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Pay No Attention To the Man Behind the Curtain

By       Message John Grant     Permalink
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It is the climactic scene. Dorothy and her friends stand before the great Wizard of Oz. Toto wanders off and yanks back a curtain to reveal a man busy manipulating levers. Whistles and smoke bombs go off, and the great Oz thunders: "Pay no attention to that man behind the curtain!"

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The federal government, the military and the Library of Congress have all ordered those under their power not to look at the material published on the WikiLeaks website because it is illegal and looking would make them criminals. Meanwhile, Julian Assange, the WikiLeaks founder, is still jailed in Britain because his condom "malfunctioned" while having sex in Sweden with a woman who has connections to anti-Castro Cubans and US intelligence.

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This raises a very real question: How is the US approach to WikiLeaks any different from the tyrannical Chinese government's crack down on websites publishing things Chinese leaders fear and want to control?

Despite all the "leader of the free world" propaganda hammered into us since first grade, are we really any different? As my dad liked to say, the Chinese were civilized when our WASP ancestors were living in trees. Is it time we stopped letting ourselves be deluded that we're "exceptional" in the world?

The US government campaign to close down WikiLeaks uses the same tactics as the campaign by the Chinese to thwart its website enemies. They both rely on the intimidation of funding sources, they both publicly smear leaders of the criminalized website and they both use their nation's legal system, since, in both China and the United States, the legal system has been designed by the powerful class of people most likely to be embarrassed by the revelations on "subversive" websites.

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Here's a novel idea: To make up for the undeserved Nobel Peace Prize given last year to Barack Obama and in line with the more appropriate Peace Prize given out this year to Chinese dissident Liu Xiaobo, next year maybe the Nobel Committee should give the Peace Prize to Julian Assange. Especially if he's in prison.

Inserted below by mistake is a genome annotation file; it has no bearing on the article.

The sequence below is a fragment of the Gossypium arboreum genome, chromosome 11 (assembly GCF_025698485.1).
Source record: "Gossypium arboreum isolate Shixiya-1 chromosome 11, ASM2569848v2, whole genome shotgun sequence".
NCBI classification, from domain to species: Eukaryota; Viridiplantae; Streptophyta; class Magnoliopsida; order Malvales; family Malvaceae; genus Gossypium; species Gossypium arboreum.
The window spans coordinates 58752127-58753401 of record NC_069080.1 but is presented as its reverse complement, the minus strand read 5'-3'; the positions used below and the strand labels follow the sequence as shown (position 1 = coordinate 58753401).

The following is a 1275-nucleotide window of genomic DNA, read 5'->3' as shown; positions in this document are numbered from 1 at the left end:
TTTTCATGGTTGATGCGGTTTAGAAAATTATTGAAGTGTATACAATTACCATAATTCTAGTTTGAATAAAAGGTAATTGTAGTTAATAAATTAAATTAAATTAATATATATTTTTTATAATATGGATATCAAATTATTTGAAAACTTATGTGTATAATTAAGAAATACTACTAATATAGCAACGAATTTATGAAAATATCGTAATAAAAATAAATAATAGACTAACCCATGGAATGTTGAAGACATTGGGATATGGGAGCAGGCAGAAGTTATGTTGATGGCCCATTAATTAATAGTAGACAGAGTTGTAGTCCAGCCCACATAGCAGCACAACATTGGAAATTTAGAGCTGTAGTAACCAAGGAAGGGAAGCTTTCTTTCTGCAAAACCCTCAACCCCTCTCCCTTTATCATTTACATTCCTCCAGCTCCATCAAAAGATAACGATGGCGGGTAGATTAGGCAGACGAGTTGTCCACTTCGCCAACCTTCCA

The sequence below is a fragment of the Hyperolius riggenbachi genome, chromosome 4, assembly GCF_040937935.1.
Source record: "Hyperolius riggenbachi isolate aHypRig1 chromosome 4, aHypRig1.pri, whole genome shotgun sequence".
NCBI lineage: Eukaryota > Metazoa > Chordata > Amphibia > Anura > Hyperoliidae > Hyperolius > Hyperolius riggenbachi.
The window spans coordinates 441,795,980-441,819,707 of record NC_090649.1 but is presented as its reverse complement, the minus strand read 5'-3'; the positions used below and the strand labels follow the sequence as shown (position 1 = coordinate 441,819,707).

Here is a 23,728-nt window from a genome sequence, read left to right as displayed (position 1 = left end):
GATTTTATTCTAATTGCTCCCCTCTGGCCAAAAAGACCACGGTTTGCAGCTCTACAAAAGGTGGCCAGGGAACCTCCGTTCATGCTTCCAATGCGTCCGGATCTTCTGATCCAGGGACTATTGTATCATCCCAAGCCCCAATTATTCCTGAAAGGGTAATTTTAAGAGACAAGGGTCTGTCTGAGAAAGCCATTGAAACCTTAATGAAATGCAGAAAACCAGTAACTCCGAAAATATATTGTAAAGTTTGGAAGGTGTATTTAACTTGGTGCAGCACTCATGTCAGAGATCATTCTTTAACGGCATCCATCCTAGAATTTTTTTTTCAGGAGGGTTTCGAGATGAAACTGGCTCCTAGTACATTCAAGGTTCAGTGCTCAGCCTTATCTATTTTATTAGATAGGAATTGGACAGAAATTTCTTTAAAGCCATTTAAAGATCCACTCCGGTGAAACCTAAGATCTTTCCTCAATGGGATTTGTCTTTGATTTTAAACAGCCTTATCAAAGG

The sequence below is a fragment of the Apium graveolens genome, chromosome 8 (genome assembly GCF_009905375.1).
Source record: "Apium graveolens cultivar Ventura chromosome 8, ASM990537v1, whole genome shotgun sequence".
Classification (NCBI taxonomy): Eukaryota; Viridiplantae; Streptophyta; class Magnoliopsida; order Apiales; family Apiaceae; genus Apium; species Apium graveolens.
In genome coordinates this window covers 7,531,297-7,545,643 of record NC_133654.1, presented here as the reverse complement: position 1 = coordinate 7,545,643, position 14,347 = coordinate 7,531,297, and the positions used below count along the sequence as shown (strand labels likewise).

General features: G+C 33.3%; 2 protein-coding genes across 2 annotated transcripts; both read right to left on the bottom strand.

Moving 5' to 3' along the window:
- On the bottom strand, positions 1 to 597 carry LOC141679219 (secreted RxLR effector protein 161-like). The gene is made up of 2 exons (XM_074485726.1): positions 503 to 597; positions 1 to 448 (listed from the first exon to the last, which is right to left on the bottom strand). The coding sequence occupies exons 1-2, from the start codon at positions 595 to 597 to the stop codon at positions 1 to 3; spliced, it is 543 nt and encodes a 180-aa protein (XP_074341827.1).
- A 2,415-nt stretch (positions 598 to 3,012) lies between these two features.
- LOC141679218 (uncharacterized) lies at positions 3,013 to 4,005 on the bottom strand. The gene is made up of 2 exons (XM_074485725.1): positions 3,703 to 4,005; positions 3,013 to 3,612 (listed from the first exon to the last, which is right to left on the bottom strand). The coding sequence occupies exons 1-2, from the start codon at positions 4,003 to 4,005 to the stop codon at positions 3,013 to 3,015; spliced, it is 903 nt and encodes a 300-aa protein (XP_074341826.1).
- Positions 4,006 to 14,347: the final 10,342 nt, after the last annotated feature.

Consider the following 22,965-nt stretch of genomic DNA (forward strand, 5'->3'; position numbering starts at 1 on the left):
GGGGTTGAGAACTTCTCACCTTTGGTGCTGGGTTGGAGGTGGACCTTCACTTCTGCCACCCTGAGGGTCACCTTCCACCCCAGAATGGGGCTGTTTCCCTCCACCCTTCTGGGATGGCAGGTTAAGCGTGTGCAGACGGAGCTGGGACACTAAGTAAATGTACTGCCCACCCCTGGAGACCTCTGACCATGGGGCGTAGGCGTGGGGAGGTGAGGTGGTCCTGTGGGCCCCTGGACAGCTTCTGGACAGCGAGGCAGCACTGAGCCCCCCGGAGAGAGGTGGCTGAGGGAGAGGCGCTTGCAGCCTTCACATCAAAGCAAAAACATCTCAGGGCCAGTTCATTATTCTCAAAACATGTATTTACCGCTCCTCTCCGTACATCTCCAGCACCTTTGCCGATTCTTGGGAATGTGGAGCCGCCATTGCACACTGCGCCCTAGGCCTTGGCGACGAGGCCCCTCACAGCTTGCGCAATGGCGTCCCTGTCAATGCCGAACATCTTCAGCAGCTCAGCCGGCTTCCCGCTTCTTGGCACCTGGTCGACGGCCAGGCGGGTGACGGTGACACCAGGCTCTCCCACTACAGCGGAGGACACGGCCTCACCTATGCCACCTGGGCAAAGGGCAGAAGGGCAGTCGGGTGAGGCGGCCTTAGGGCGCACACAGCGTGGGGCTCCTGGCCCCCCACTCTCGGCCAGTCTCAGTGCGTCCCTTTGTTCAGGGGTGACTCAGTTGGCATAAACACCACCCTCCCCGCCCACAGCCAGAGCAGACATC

Samuel Huntington and US Decline

I've generally disdained historians like Bernard Lewis and Samuel Huntington, since both of them were used ad nauseum to bolster the imperial Bush Doctrine of preemptive military violence.


Turkish cartoonist Mustafa Bilgin's take on The Clash Of Civilizations
(Image by Mustafa Bilgin)
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But the other day for 35-cents at a thrift shop I picked up Huntington's 1996 magnum opus, The Clash of Civilizations and the Remaking of World Order . While it has a testimonial on the back from the devil himself, Henry Kissinger, the book is important and more politically neutral than the list of its right-wing militarist worshippers suggest.

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Huntington's thesis -- that the post-Cold War world is shaking out to be a "clash of civilizations" -- rests firmly on the fact the United States is a nation/empire in decline. He says it has been in decline since around 1920, when productive US industrial might was at its pinnacle in the world.

Since then, European colonialism has been closed out. Flush with its post World War Two legacy and following the bankruptcy of the Soviet Union, the US was the undisputed top dog in the world. All Americans know this only too well. As a baby-boomer born of a World War Two PT boat captain, it has been my, and my generation's, legacy.

Americans know this so deeply that most Americans, Huntington concedes, are consumed with deep-seated feelings of exceptionalism. He refers (a bit ironically) to western "arrogance." He even agrees with Palestinian scholar Edward Said that the ideational separation of "West" and "East" is a western-created myth. And, he says, that myth should be criticized, in Said's words, "for assuming the inherent superiority of the former to the latter."

This American feeling of exceptionalism is based on an imperial machine composed of economic, cultural and military power. The trouble is, that machine is running low on gas.

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I'm a 68-year-old American who served in Vietnam as a naive 19-year-old kid. From that moment on, I've been studying and re-thinking what US counter-insurgency war means. I live outside of Philadelphia, where I'm a writer, photographer and (more...)
 

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